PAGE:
Essential Learning Skills and Six Strands
At Odyssey School, we recognize nine essential learning skills and six strands for understanding, mastery, and success in lifelong learning; these are essential learning skills and they include:
I can organize my things and my thoughts.
- thinking and working creatively and critically
I can ask questions and suggest solutions.
- collaborating with others
I can work together with others.
- communicating effectively
I can communicate my feelings, needs, and ideas.
- learning independently
I can work independently.
- using appropriate resources to access and apply knowledge
I can use resources well to learn and share knowledge.
- taking risks to succeed; creating options and making choices
I can take risks to succeed.
- creating options and making choices
I can create options and make choices to succeed.
- exhibiting authentic self-confidence
I am confident in who I am, what I know, and what I think.
Six Developmental Strands
In addition to the essential learning skills, six strands make up the geometry of Odyssey’s Integral Education. The interweaving of six strands, or aspects, of the individual includes the physical, emotional, mental, moral, and aesthetic. These are inspired by Ken Wilber’s Integral Theory and Howard Gardener’s Multiple Intelligence Theory.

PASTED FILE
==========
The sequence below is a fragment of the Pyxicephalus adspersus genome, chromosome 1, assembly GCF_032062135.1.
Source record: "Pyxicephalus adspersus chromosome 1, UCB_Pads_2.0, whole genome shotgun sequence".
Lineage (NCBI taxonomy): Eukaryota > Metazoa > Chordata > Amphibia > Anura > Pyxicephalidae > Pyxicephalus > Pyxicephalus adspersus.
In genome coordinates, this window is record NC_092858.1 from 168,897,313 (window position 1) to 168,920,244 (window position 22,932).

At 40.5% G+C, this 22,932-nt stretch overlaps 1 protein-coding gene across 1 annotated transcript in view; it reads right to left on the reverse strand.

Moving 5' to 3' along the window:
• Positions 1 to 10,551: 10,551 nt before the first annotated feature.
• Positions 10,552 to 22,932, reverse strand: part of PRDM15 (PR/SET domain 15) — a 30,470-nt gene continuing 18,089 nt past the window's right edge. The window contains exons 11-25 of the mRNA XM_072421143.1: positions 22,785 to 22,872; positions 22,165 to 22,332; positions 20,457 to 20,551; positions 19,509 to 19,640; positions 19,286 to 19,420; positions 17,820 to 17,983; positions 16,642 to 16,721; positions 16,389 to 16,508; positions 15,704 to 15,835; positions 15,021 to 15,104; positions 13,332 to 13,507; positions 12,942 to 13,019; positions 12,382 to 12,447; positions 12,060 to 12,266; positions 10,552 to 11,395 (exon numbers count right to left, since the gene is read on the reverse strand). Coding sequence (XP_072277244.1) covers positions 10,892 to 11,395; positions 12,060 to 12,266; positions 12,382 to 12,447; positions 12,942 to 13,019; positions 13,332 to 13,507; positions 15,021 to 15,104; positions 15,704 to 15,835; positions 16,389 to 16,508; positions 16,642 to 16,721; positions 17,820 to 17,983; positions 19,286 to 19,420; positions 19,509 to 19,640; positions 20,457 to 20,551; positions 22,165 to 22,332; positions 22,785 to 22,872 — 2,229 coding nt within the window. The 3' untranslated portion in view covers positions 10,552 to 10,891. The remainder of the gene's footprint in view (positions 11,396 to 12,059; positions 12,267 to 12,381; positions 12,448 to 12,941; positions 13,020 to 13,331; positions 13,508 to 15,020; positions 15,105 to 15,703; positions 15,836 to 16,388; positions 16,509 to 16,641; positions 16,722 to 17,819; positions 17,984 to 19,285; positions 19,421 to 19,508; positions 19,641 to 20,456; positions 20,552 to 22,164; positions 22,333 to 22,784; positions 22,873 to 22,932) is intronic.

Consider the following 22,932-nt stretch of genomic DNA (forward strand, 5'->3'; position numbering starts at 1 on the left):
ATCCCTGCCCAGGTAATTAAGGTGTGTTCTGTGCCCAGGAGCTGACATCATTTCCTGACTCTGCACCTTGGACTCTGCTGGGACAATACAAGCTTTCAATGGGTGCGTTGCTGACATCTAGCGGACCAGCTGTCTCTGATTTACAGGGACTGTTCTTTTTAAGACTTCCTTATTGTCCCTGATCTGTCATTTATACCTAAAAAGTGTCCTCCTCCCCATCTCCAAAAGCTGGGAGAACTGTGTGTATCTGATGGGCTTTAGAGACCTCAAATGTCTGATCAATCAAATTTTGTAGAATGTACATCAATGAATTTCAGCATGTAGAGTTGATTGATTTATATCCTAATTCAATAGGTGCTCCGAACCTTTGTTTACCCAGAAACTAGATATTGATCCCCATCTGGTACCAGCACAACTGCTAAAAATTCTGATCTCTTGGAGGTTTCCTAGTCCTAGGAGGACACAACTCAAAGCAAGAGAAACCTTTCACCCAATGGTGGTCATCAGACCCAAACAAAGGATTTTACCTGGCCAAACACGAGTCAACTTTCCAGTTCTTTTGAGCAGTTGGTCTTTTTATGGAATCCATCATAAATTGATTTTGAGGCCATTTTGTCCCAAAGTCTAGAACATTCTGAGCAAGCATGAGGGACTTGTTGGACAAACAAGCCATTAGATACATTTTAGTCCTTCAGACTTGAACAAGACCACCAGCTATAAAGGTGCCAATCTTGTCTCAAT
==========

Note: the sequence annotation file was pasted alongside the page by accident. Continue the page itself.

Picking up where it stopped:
- The aesthetic strand nourishes a continuous program from preschool through high school which cultivates the imagination and develops aesthetic literacy.
- The emotional strand assists the child in understanding and communicating in the world of feelings.
- The mental strand attends to the skills and knowledge that are useful to the student as a lifelong learner.
- The moral/social strand supports ecological thinking about the connections within all creation.
- The physical strand nurtures the development and the care and respect of the physical body— as well as attends to the biology of learning.
- The spiritual strand supports the child’s recognition and communication of his or her own truth, the ability to live from the heart, and the exercising of her or his faculty of creative imagination.